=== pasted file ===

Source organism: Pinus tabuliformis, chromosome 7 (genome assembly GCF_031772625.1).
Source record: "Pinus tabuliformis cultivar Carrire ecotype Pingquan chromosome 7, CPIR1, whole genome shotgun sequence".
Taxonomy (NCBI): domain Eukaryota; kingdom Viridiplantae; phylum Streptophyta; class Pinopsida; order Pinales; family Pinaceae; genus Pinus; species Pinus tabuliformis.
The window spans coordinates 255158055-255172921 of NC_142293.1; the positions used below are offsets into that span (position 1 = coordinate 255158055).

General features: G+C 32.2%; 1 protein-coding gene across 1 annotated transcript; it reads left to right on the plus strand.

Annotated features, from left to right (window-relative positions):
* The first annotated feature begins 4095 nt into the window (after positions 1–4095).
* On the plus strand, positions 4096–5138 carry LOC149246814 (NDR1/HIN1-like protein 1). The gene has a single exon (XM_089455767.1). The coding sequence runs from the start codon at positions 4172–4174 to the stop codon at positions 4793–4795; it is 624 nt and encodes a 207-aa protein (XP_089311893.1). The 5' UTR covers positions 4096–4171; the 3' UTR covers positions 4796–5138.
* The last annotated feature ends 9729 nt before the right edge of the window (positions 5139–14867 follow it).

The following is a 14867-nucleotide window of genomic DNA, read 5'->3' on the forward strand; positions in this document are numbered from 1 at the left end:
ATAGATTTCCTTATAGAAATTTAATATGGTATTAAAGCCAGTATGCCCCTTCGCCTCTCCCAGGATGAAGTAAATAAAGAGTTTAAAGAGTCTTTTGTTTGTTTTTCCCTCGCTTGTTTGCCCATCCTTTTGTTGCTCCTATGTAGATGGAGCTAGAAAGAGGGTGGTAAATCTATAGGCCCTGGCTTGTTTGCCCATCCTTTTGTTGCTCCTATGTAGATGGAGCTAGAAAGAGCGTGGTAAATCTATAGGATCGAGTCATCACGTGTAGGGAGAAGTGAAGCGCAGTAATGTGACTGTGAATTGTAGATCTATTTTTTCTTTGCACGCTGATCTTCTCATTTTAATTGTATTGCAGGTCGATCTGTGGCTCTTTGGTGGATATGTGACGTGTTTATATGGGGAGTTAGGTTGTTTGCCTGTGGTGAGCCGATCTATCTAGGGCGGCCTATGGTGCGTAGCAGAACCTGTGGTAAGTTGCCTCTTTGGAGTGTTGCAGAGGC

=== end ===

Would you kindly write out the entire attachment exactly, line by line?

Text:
Source organism: Pinus tabuliformis, chromosome 7 (genome assembly GCF_031772625.1).
Source record: "Pinus tabuliformis cultivar Carrire ecotype Pingquan chromosome 7, CPIR1, whole genome shotgun sequence".
Taxonomy (NCBI): domain Eukaryota; kingdom Viridiplantae; phylum Streptophyta; class Pinopsida; order Pinales; family Pinaceae; genus Pinus; species Pinus tabuliformis.
The window spans coordinates 255158055-255172921 of NC_142293.1; the positions used below are offsets into that span (position 1 = coordinate 255158055).

General features: G+C 32.2%; 1 protein-coding gene across 1 annotated transcript; it reads left to right on the plus strand.

Annotated features, from left to right (window-relative positions):
* The first annotated feature begins 4095 nt into the window (after positions 1–4095).
* On the plus strand, positions 4096–5138 carry LOC149246814 (NDR1/HIN1-like protein 1). The gene has a single exon (XM_089455767.1). The coding sequence runs from the start codon at positions 4172–4174 to the stop codon at positions 4793–4795; it is 624 nt and encodes a 207-aa protein (XP_089311893.1). The 5' UTR covers positions 4096–4171; the 3' UTR covers positions 4796–5138.
* The last annotated feature ends 9729 nt before the right edge of the window (positions 5139–14867 follow it).

The following is a 14867-nucleotide window of genomic DNA, read 5'->3' on the forward strand; positions in this document are numbered from 1 at the left end:
ATAGATTTCCTTATAGAAATTTAATATGGTATTAAAGCCAGTATGCCCCTTCGCCTCTCCCAGGATGAAGTAAATAAAGAGTTTAAAGAGTCTTTTGTTTGTTTTTCCCTCGCTTGTTTGCCCATCCTTTTGTTGCTCCTATGTAGATGGAGCTAGAAAGAGGGTGGTAAATCTATAGGCCCTGGCTTGTTTGCCCATCCTTTTGTTGCTCCTATGTAGATGGAGCTAGAAAGAGCGTGGTAAATCTATAGGATCGAGTCATCACGTGTAGGGAGAAGTGAAGCGCAGTAATGTGACTGTGAATTGTAGATCTATTTTTTCTTTGCACGCTGATCTTCTCATTTTAATTGTATTGCAGGTCGATCTGTGGCTCTTTGGTGGATATGTGACGTGTTTATATGGGGAGTTAGGTTGTTTGCCTGTGGTGAGCCGATCTATCTAGGGCGGCCTATGGTGCGTAGCAGAACCTGTGGTAAGTTGCCTCTTTGGAGTGTTGCAGAGGC